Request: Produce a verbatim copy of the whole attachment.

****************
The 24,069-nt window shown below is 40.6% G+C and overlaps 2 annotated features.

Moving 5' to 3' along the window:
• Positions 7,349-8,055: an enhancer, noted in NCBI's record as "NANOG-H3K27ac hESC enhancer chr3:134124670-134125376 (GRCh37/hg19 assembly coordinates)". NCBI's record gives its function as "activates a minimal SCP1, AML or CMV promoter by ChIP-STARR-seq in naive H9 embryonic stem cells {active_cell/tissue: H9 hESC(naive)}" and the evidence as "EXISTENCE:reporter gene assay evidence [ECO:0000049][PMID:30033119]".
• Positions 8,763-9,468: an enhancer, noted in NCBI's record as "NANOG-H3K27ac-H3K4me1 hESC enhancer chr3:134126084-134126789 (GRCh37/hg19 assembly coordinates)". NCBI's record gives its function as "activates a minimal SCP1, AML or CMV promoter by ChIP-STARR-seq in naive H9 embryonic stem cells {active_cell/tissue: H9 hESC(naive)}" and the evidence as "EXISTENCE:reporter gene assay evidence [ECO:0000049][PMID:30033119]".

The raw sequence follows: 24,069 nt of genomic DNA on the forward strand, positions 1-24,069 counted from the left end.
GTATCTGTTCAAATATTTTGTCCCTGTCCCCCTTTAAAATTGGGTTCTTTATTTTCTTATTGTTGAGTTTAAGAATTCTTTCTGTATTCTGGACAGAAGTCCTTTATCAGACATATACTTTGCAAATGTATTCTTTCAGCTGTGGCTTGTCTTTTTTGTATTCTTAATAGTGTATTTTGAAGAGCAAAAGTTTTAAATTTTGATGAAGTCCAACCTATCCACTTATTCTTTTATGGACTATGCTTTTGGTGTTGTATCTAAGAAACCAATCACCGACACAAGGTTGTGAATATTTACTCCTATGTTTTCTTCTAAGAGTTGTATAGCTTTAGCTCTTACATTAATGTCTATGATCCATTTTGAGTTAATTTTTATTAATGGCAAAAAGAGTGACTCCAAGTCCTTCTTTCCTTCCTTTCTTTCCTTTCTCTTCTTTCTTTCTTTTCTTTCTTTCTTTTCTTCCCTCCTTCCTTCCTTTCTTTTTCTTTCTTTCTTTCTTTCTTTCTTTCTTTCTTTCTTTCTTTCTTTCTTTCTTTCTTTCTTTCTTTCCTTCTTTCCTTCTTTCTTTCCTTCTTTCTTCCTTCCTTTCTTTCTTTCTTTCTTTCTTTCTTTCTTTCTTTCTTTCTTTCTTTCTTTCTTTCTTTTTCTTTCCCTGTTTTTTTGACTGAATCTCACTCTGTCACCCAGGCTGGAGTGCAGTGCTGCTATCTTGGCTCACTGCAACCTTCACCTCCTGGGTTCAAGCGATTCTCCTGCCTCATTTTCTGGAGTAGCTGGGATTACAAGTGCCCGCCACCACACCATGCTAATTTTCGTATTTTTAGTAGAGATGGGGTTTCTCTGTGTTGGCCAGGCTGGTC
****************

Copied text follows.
The 24,069-nt window shown below is 40.6% G+C and overlaps 2 annotated features.

Moving 5' to 3' along the window:
• Positions 7,349-8,055: an enhancer, noted in NCBI's record as "NANOG-H3K27ac hESC enhancer chr3:134124670-134125376 (GRCh37/hg19 assembly coordinates)". NCBI's record gives its function as "activates a minimal SCP1, AML or CMV promoter by ChIP-STARR-seq in naive H9 embryonic stem cells {active_cell/tissue: H9 hESC(naive)}" and the evidence as "EXISTENCE:reporter gene assay evidence [ECO:0000049][PMID:30033119]".
• Positions 8,763-9,468: an enhancer, noted in NCBI's record as "NANOG-H3K27ac-H3K4me1 hESC enhancer chr3:134126084-134126789 (GRCh37/hg19 assembly coordinates)". NCBI's record gives its function as "activates a minimal SCP1, AML or CMV promoter by ChIP-STARR-seq in naive H9 embryonic stem cells {active_cell/tissue: H9 hESC(naive)}" and the evidence as "EXISTENCE:reporter gene assay evidence [ECO:0000049][PMID:30033119]".

The raw sequence follows: 24,069 nt of genomic DNA on the forward strand, positions 1-24,069 counted from the left end.
GTATCTGTTCAAATATTTTGTCCCTGTCCCCCTTTAAAATTGGGTTCTTTATTTTCTTATTGTTGAGTTTAAGAATTCTTTCTGTATTCTGGACAGAAGTCCTTTATCAGACATATACTTTGCAAATGTATTCTTTCAGCTGTGGCTTGTCTTTTTTGTATTCTTAATAGTGTATTTTGAAGAGCAAAAGTTTTAAATTTTGATGAAGTCCAACCTATCCACTTATTCTTTTATGGACTATGCTTTTGGTGTTGTATCTAAGAAACCAATCACCGACACAAGGTTGTGAATATTTACTCCTATGTTTTCTTCTAAGAGTTGTATAGCTTTAGCTCTTACATTAATGTCTATGATCCATTTTGAGTTAATTTTTATTAATGGCAAAAAGAGTGACTCCAAGTCCTTCTTTCCTTCCTTTCTTTCCTTTCTCTTCTTTCTTTCTTTTCTTTCTTTCTTTTCTTCCCTCCTTCCTTCCTTTCTTTTTCTTTCTTTCTTTCTTTCTTTCTTTCTTTCTTTCTTTCTTTCTTTCTTTCTTTCTTTCTTTCTTTCCTTCTTTCCTTCTTTCTTTCCTTCTTTCTTCCTTCCTTTCTTTCTTTCTTTCTTTCTTTCTTTCTTTCTTTCTTTCTTTCTTTCTTTCTTTCTTTTTCTTTCCCTGTTTTTTTGACTGAATCTCACTCTGTCACCCAGGCTGGAGTGCAGTGCTGCTATCTTGGCTCACTGCAACCTTCACCTCCTGGGTTCAAGCGATTCTCCTGCCTCATTTTCTGGAGTAGCTGGGATTACAAGTGCCCGCCACCACACCATGCTAATTTTCGTATTTTTAGTAGAGATGGGGTTTCTCTGTGTTGGCCAGGCTGGTC